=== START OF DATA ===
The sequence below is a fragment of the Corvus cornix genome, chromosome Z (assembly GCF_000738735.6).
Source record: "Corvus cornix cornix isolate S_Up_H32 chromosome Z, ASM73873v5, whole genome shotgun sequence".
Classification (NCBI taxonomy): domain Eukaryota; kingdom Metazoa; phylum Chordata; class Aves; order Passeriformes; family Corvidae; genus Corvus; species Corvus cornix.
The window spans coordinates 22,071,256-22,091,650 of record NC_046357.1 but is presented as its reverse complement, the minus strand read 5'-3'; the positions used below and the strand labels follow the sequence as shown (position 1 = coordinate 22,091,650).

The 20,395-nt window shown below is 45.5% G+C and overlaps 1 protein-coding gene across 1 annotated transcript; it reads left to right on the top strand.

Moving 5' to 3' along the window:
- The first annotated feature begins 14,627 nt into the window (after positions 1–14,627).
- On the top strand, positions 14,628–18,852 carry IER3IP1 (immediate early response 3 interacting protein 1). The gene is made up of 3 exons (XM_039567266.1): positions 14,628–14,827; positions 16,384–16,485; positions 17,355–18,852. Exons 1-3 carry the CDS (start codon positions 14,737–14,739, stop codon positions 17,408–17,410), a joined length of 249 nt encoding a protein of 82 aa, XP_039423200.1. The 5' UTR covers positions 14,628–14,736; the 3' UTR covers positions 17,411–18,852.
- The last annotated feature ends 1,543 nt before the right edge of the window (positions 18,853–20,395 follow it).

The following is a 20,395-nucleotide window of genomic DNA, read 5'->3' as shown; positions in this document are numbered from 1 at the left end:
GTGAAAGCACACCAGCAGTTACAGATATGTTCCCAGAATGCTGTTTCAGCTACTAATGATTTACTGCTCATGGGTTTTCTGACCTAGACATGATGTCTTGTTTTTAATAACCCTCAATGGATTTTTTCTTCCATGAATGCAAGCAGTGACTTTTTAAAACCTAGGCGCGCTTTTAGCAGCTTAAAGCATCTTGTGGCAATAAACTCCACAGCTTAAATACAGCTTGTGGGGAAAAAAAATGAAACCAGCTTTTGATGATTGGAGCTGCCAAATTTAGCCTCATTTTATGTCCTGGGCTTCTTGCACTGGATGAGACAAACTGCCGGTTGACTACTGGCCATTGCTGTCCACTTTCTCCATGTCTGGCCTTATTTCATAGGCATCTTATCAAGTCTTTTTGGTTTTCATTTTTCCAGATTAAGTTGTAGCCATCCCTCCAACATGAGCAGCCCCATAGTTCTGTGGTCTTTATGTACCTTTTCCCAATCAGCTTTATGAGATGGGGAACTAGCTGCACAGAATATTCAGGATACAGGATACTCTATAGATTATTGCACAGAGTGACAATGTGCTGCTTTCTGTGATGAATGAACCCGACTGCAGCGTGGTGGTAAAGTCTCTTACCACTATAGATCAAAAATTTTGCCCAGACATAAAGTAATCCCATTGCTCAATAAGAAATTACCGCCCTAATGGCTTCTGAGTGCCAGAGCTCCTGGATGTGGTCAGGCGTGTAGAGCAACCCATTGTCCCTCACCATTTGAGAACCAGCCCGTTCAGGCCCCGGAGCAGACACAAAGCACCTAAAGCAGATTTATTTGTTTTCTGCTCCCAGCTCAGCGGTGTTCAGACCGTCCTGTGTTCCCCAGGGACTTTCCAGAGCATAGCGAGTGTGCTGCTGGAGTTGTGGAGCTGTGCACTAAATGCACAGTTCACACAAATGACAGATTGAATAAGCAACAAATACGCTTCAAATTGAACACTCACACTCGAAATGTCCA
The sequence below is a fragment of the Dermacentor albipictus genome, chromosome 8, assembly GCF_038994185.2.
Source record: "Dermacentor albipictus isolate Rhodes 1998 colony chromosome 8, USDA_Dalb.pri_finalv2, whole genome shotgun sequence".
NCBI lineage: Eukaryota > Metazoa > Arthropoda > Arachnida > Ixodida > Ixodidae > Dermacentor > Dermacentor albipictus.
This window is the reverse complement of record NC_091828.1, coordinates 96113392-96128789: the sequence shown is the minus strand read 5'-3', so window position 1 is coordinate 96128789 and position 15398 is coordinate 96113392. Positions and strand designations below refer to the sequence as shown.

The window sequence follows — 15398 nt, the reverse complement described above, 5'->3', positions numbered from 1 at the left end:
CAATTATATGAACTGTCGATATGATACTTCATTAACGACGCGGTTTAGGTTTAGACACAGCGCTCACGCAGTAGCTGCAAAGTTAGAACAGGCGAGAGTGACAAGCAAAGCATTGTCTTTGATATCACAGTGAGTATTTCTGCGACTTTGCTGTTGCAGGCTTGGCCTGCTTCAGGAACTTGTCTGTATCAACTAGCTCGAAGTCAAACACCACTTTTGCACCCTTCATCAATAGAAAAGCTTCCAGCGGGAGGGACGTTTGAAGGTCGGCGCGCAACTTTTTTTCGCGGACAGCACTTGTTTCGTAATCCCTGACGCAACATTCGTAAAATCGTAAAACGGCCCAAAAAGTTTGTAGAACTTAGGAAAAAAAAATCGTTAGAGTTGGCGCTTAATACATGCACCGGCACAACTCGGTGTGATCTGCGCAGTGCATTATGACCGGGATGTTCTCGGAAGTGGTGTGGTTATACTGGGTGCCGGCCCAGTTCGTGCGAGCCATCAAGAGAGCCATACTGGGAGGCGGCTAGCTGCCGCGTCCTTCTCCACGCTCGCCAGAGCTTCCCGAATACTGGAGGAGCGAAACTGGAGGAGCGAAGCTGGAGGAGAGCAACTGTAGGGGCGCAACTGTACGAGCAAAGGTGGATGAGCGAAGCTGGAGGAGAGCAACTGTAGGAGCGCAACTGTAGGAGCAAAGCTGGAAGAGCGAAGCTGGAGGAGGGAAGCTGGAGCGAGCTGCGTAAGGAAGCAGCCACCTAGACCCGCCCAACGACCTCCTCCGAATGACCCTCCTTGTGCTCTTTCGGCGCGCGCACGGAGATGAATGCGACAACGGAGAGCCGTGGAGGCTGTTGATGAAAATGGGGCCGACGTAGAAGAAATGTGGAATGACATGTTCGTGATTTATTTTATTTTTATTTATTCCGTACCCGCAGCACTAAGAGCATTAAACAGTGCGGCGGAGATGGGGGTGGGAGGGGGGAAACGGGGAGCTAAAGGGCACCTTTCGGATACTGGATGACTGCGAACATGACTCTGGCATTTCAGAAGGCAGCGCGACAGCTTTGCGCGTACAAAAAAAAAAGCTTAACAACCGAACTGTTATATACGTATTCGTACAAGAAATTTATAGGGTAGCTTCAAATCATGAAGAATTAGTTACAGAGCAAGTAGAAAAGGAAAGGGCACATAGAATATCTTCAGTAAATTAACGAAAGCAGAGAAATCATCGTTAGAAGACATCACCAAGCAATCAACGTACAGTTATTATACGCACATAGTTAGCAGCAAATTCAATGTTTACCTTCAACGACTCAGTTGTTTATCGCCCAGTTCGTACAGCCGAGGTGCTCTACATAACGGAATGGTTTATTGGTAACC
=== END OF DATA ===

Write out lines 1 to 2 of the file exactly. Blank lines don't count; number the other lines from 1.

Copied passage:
The sequence below is a fragment of the Corvus cornix genome, chromosome Z (assembly GCF_000738735.6).
Source record: "Corvus cornix cornix isolate S_Up_H32 chromosome Z, ASM73873v5, whole genome shotgun sequence".